Our methods: to believe and to struggle. The acceptance of this destiny is the supreme and final idea of Islam. Destiny -- does it exist and what form does it take? Let us look at our own lives and see what has remained of our most precious plans and the dreams of our youth?

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Shelves: favorites , best-of In the Islamic conception of the world, mankind is unique among creation for serving as the vice-regent of the divine within the material world. While all created things are by nature obedient to the divine will and thus Muslim, only humans have the ability to choose whether to rebel or submit themselves to the natural order. Through their possession both an inner and outer life, humans potentially serve as the vehicle through which the divine attributes are projected into the material world, In the Islamic conception of the world, mankind is unique among creation for serving as the vice-regent of the divine within the material world.

Through their possession both an inner and outer life, humans potentially serve as the vehicle through which the divine attributes are projected into the material world, providing what we could describe as a moral influence upon a creation that would otherwise be deterministic and even mechanical.

In Islam, humans are encouraged to engage with both the material and divine worlds in equal measure. This philosophy of the religion is embodied in the very act of Islamic prayer, which combines physical activity with meditative reflection.

Over the course of the book, Izetbegovic conducts a comparative analysis of modern materialist ideologies with religious thought. Of great interest to me was his sympathetic take on nihilistic literature, often wrongly condemned as anti-humanistic.

Religion was the origin of the idea that all human beings inherently have rights and are inherently equal in creation. Deprived of the warmth of the concept of inherent human value and the natural dignity and purpose afforded by belief in divine creation, the world seems a potentially bleak and terrifying place — a predicament that nihilistic writers like Camus suggested raised the possibility of suicide as a natural response.

According to Izetbegovic, this view of mankind as essentially a stranger in the world marks nihilism as an essentially religious yearning — the religion of those disappointed in not finding the divine.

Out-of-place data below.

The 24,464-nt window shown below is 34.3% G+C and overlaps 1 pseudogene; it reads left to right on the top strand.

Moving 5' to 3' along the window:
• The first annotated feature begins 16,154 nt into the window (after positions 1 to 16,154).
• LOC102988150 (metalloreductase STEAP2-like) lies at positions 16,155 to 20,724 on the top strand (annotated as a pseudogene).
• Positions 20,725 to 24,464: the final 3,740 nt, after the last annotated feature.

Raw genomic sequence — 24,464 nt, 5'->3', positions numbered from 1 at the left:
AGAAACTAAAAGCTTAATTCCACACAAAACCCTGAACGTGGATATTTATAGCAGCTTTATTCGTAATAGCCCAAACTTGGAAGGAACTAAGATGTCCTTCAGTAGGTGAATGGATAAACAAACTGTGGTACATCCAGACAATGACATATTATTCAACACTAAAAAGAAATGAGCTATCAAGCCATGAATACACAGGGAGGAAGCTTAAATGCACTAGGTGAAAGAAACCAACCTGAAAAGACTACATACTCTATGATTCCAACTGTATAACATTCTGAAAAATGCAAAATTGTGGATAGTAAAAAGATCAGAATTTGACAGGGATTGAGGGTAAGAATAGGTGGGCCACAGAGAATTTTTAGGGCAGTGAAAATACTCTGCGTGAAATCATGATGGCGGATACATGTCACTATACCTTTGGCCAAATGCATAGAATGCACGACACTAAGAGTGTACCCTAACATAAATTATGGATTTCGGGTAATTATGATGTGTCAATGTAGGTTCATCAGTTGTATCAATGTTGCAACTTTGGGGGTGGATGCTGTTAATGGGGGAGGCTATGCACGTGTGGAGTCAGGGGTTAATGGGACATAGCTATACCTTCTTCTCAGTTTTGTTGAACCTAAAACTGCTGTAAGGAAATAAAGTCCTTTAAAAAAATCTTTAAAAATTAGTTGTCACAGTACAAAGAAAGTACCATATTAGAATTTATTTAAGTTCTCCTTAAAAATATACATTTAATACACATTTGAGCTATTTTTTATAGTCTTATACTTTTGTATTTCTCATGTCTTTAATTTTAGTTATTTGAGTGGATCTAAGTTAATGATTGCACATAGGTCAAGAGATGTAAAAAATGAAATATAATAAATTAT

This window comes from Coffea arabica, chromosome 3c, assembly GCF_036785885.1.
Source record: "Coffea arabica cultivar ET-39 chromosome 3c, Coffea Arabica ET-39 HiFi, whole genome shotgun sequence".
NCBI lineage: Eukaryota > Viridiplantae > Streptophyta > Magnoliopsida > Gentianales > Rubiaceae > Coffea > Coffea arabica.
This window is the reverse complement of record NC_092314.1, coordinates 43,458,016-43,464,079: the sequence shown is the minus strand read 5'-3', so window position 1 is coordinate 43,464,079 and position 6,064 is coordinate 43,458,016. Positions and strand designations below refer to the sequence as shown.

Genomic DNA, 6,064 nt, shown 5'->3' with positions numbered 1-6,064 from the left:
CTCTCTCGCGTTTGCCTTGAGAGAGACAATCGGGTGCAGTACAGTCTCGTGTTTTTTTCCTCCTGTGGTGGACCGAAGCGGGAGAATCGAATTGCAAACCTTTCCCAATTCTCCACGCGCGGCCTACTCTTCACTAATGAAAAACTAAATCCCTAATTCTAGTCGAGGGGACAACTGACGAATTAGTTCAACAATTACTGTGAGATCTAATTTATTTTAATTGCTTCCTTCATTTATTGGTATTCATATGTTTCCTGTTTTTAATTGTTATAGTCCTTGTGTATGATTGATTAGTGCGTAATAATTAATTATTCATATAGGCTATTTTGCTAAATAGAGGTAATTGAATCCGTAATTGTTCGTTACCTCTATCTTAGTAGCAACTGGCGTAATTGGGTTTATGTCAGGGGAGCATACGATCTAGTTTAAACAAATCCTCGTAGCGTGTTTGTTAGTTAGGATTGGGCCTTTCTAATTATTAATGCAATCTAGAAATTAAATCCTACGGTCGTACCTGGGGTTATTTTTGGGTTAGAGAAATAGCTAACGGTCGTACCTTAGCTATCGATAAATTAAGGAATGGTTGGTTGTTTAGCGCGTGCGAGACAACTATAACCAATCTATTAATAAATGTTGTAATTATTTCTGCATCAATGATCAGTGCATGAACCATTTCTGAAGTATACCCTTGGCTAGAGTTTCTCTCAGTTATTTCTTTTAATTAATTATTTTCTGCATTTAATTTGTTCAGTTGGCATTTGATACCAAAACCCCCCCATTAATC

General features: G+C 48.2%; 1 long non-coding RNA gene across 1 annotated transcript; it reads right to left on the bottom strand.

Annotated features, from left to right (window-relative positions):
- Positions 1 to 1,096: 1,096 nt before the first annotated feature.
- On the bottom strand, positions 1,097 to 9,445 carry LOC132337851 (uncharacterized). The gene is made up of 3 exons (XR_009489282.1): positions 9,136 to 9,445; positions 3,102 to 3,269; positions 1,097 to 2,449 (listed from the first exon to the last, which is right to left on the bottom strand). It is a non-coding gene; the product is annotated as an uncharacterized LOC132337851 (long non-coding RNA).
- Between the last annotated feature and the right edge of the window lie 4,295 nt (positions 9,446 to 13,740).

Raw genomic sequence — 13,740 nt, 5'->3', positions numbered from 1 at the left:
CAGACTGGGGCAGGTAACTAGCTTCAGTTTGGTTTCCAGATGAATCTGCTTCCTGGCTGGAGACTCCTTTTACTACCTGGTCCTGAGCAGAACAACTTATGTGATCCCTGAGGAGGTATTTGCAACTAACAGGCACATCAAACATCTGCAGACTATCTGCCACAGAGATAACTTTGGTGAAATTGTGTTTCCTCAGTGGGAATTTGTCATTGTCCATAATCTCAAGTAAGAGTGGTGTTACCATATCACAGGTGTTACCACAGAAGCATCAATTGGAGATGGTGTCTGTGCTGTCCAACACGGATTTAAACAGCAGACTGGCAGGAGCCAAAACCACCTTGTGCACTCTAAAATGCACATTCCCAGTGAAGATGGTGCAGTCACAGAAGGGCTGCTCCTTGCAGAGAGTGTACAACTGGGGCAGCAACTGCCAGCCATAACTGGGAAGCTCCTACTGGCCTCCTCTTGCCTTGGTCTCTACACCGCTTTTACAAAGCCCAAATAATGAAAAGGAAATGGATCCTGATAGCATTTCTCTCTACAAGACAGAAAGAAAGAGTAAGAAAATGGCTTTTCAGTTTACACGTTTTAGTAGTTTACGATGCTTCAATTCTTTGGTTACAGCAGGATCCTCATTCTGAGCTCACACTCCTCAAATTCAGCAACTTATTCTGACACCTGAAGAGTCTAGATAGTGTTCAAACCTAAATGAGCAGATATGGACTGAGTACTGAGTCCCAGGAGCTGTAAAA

Both nihilism and religion effectively recognize the existence of a soul and an essential human foreignness to the world. The difference is religion claims to have found a way out, while nihilism does not. The difference between such a view and that held by strict philosophical materialists is significant. But despite this, Islam does not denigrate the world.

In the modern world, the religious worldview has been degraded and confused. Indeed, some ardent materialists are in practice self-sacrificing metaphysicians, while some ostensibly religious people are obsessed with materialism. The family unit has been degraded in the name of society, but society itself has been degraded by corrupt elites, leaving ordinary people nowhere to turn for comfort or support.

This effort may achieve some success at simply controlling the masses, but it reduces humans to nothing more than cogs in a machine or animals subject to discipline, albeit animals possessing the tool of rationality. It seems that with developments in technology and capitalism we are fast headed towards such a degrading future for mankind, whether we are aware of where are going or not.

This was arguably predicted as far back as Ibn Arabi and is reflected upon here in light of recent technological and social developments by Izetbegovic. Whereas religion sees life as a grand drama, modern civilization sees it as the processing of a soulless machine, where human beings are nothing more than inputs and outputs.

Any surviving trace of the idea that all life has a supreme meaning and inherent value is a residue of religion, whereas ideologies like Marxism accord rights only on the basis of demands hence its silence on the suffering of animals.